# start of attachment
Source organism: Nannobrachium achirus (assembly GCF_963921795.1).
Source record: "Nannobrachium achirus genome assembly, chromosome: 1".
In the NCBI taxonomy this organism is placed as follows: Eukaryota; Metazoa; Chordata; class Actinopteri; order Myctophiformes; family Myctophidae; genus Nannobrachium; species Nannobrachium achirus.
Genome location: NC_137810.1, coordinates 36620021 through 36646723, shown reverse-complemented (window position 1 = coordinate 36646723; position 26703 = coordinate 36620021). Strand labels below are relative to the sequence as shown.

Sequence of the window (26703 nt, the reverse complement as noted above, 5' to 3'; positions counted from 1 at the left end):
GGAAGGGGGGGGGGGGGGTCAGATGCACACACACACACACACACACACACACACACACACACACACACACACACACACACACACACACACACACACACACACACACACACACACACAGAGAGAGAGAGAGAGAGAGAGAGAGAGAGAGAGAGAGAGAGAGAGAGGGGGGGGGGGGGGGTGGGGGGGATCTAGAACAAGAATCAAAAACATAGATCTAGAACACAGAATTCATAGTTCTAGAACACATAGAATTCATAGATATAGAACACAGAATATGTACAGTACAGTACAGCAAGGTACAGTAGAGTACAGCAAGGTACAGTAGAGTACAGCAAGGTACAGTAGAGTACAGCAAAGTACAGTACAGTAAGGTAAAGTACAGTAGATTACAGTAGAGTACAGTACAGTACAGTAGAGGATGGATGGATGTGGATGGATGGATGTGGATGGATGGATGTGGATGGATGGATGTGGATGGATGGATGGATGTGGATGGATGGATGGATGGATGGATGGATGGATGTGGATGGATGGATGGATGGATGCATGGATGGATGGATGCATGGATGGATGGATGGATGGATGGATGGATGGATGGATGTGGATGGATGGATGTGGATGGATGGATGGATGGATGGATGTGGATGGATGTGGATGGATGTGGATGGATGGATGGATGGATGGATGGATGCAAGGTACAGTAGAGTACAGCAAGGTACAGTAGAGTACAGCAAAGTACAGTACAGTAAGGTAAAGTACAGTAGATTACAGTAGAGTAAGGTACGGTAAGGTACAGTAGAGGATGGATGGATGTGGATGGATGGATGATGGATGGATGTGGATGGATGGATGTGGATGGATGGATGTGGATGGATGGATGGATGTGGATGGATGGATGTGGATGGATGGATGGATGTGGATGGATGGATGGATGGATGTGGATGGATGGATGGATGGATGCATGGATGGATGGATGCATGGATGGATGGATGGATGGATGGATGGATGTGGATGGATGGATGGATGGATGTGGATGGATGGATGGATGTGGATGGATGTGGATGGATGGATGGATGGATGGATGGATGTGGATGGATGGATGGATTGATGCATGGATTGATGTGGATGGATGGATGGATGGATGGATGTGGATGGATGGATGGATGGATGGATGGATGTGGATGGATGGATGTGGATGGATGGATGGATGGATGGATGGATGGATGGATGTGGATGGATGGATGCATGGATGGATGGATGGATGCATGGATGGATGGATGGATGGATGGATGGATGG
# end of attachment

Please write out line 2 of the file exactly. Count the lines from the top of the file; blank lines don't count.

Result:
Source record: "Nannobrachium achirus genome assembly, chromosome: 1".